Google can be an excellent way to find replacement tubes, but it can also be a source of frustration. There are some reputable online resellers of new and NOS (New Old Stock) vacuum tubes, but the prices vary from one store to the next and you really need to read the customer comments before you make a purchase.
I found a matched set of 4 Mullard reissue EL84 output tubes and a matched pair of Electro-Harmonix 12AX7 input tubes that were not unreasonable.
Power Off and Time to Clean
While we waited for the tubes to arrive, we began cleaning the unit. I found it necessary to clean all of the pots, and input jacks with Deoxit. Removing the dirt and grim was accomplished slowly with a water and dish soap mixture applied with Q-tips and a lot of patience. I hope I don’t need to remind people of this, but never clean any piece of equipment when it is plugged in. The remaining tubes were cleaned with dry cotton balls. Why dry cotton balls? I tested cleaning one of the broken tubes and the emblem and writing washed right off with liquid. Cleaning the glass was also done with dry cotton balls and performed very slowly. The two dead bulbs were swapped with “warm white” LEDs which I’m not a fan of but for this unit they fit aesthetically.
With everything cleaned, lubricated, tested, and the tubes reset in their sockets, we were ready to turn the Pilot back on and listen to music.
I decided to use the Pilot with a pair of Ohm E loudspeakers and an Echo Dot as the source device (I’m not a purist and love the ease of hearing whatever song I want just by barking it out to “Alexa”).
I fired her up.
Nothing. The silence was a good thing as the tubes began to warm up.
This was only the second time the Pilot 602 had been powered up during the entire process and it was a tad scary and exciting at the same time. If you are powering up any piece of equipment of unknown condition, it is always best to use a Variac or to have a technician inspect it beforehand.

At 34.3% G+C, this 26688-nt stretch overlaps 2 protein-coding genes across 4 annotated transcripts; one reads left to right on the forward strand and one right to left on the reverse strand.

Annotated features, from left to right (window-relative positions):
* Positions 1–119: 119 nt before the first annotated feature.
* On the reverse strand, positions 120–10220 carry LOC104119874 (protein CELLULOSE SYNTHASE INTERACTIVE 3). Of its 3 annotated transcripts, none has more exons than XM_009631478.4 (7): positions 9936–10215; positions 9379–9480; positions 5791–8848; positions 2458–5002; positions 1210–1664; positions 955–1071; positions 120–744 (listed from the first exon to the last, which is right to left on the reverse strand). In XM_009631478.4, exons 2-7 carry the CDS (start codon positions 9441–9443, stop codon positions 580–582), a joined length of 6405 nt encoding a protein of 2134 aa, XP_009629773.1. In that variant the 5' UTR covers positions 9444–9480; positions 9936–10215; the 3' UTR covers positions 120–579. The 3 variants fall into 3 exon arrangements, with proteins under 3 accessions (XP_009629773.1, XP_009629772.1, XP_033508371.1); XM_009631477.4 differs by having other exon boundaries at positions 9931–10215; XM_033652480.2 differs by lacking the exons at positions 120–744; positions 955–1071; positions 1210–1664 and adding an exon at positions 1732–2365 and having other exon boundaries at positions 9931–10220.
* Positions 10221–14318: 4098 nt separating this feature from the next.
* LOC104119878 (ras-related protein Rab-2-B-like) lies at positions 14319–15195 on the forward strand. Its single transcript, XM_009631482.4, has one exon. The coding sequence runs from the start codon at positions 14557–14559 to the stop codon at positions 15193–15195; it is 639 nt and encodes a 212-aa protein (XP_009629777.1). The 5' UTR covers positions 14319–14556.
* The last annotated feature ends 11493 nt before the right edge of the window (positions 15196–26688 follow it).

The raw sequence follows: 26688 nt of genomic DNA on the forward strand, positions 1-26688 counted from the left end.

Once I was certain that the Pilot 602 was stable, I called out “Alexa plays Peter Gabriel” and the testing began.
As I cleaned up the workbench, I shuffled songs from a playlist and smiled as the music filled the basement. The Pilot 602 is a great little receiver that I have been using now for over a year. The only change that I have made was to have a new case fabricated by a neighbor so that I could showcase the tubes and improve the ventilation around the unit.
How Does it Sound?
As I’ve discovered with some vintage components, not every piece is a home run.
The Pilot 602 has proven to be a surprising performer within its limitations.
While not as powerful as the Fisher 400 receiver, it can be just as enjoyable with the right loudspeakers. It uses EL84 output tubes and is rated between 12-15 watts/channel into 8 ohms. Not exactly a powerhouse of a receiver and I would suggest pairing it with loudspeakers that are 90 dB+ and it performs better in a smaller room or office.
Loudspeaker options that have worked for me so far include Klipsch KG 5.5, KG 4, Ohm E, and the EPI M100 – all solid budget loudspeaker choices for the Pilot 602.
I can see it working with the Klipsch RP-600M or Omega Speaker Systems Super 7 Monitor MK 2 which are both high-sensitivity bookshelf loudspeakers and in need of some added midrange warmth.
Having compared this to the Fisher 400 and H.H. Scott 222, the Pilot 602 can hold its own considering the price differences between the amplifiers.
The Pilot 602 has some shortcomings. It is very rare to find one in mint condition, so prepare to spend time and money cleaning it up. A little bit of patina should be expected. You may also have to replace some of the capacitors depending on their condition. It is also not a very powerful amplifier. The phono stage needs a high output MM cartridge and has a lot less gain than the tape input (where you should connect a CD player, DAC, or streamer).
There are two other variants called the Pilot 602m and 602sa to search for, but my understanding is that both were generally used inside consoles. Console pull models are a little easier to find but will need a case to be fabricated to hold the faceplate in place. The 602 is a great value in entry-level vintage tube receivers and depending on location, can be found in the $250-500 range depending on condition and service history.